Anyway, I signed up for one of those Facebook-for-caregivers sites (Care.com) and put up an add. Out of the 20+ replies, I ended up finding about 3 people to interview off of there, and 1 person who was referred from this Facebook twins page I'm part of (the awkwardly acronymed TPOMBA - Toronto Parents of Multiple Births Association), and one which was a referral from a nanny I knew and admired from one of our local drop-in centres.
We literally Googled a list of "interview questions for nannies" and I worked a million hours on spreadsheets to figure out what we could afford to pay. Here is (one of the ways) where having THREE KIDS AND TWO OF THEM ARE TWIN INFANTS screws you:
1) I need to pay for 3 kids in care, 2 of whom are infants (daycares traditionally charge more for infants)
2) The Canadian government offers a child care tax credit of $7000 per child, per calendar year. This credit reduces the taxable income of the lower wage earner in your family. Whereas some people can afford to pay their nanny, part-time wages on the books and top up the rest with cash (an arrangement that works out well for both parties), the amount of "on the books" money I have to have each year is $21000 - which is basically someone's minimum wage salary.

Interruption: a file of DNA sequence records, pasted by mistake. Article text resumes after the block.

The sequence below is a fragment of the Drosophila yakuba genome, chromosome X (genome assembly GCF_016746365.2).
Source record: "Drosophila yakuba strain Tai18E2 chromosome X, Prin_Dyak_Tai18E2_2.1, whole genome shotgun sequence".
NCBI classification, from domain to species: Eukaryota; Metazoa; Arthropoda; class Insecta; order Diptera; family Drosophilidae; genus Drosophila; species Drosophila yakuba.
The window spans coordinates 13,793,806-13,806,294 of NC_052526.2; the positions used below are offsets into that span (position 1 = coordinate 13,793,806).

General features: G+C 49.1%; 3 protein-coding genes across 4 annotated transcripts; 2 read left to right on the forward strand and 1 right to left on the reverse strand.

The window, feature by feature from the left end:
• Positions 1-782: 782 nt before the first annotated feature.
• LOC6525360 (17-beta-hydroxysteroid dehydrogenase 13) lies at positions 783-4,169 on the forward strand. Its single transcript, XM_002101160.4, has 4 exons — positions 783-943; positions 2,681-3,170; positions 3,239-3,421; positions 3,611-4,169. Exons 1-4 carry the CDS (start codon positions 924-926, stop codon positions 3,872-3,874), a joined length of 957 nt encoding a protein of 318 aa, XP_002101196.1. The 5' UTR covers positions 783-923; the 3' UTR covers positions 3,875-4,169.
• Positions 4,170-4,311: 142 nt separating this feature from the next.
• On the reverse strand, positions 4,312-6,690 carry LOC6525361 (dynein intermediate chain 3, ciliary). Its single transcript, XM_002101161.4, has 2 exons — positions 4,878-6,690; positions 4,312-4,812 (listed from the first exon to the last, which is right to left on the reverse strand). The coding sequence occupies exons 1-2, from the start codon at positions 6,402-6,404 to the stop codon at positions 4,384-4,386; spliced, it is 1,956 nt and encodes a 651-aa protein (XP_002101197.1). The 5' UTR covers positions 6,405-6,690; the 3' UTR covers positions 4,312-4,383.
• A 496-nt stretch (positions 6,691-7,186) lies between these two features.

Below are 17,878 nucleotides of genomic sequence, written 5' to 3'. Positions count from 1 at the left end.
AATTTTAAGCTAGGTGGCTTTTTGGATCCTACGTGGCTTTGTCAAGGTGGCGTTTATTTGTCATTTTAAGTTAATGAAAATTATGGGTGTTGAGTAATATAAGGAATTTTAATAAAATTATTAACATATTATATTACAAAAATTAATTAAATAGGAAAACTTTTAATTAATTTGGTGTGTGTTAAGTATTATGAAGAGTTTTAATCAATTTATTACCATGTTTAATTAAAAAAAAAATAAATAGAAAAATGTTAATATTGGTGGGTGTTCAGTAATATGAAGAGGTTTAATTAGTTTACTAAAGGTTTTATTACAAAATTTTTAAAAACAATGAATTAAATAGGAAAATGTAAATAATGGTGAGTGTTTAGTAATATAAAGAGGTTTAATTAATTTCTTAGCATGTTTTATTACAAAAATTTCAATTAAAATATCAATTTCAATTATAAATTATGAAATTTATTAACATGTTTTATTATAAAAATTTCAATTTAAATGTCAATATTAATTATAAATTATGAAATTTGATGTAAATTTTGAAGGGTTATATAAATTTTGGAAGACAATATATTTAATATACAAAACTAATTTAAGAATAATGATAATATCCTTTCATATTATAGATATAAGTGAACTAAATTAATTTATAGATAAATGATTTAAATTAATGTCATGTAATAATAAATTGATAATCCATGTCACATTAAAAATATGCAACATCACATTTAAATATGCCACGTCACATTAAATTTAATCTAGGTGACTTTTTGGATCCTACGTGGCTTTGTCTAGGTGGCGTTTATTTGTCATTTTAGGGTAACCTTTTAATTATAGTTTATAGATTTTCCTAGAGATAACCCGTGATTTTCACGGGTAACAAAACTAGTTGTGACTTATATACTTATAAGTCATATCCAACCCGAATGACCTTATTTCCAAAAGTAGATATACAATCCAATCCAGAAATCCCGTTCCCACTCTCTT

3) Some people can share a nanny, so that their monthly expenses are say, $2000 for childcare but the nanny is taking home $4000 (an arrangement that works out well for all parties), but because I have three kids, no one is going to share with me, so we are on the hook on our own.
Basically, I'm getting owned here. Because we are two civil servants making middle-class wages, it's not like we have a lot of room, here. We live in Toronto. We couldn't offer a lot of money, and then you have to factor in that as an employer, doing everything above board, we have to deduct the employee's portion of CPP, EI, federal/provincial tax, etc. (which hurts the nanny's bottom line) and then we have to pay the employer's portion of all of the above, and quarterly WSIB to boot, which hurts our bottom line.
To compound matters, we found that a lot of our interviewees or people we contacted liked to discuss a net hourly wage (so, I expect to be making $15/hour after tax, based on a 44 hour work week), which means that I was basically killing myself on the government's payroll deductions online calculator page figuring out different models of gross versus net wages for the nanny, plus what our actual monthly would be, once you factor in our portion of the taxes, etc. Finally, I talked to a neighbour and he said that he experienced similar when hiring their nanny and finally put his foot down. It's not the employer's responsibility to figure out your take-home income. You get offered an hourly and you either accept or you don't.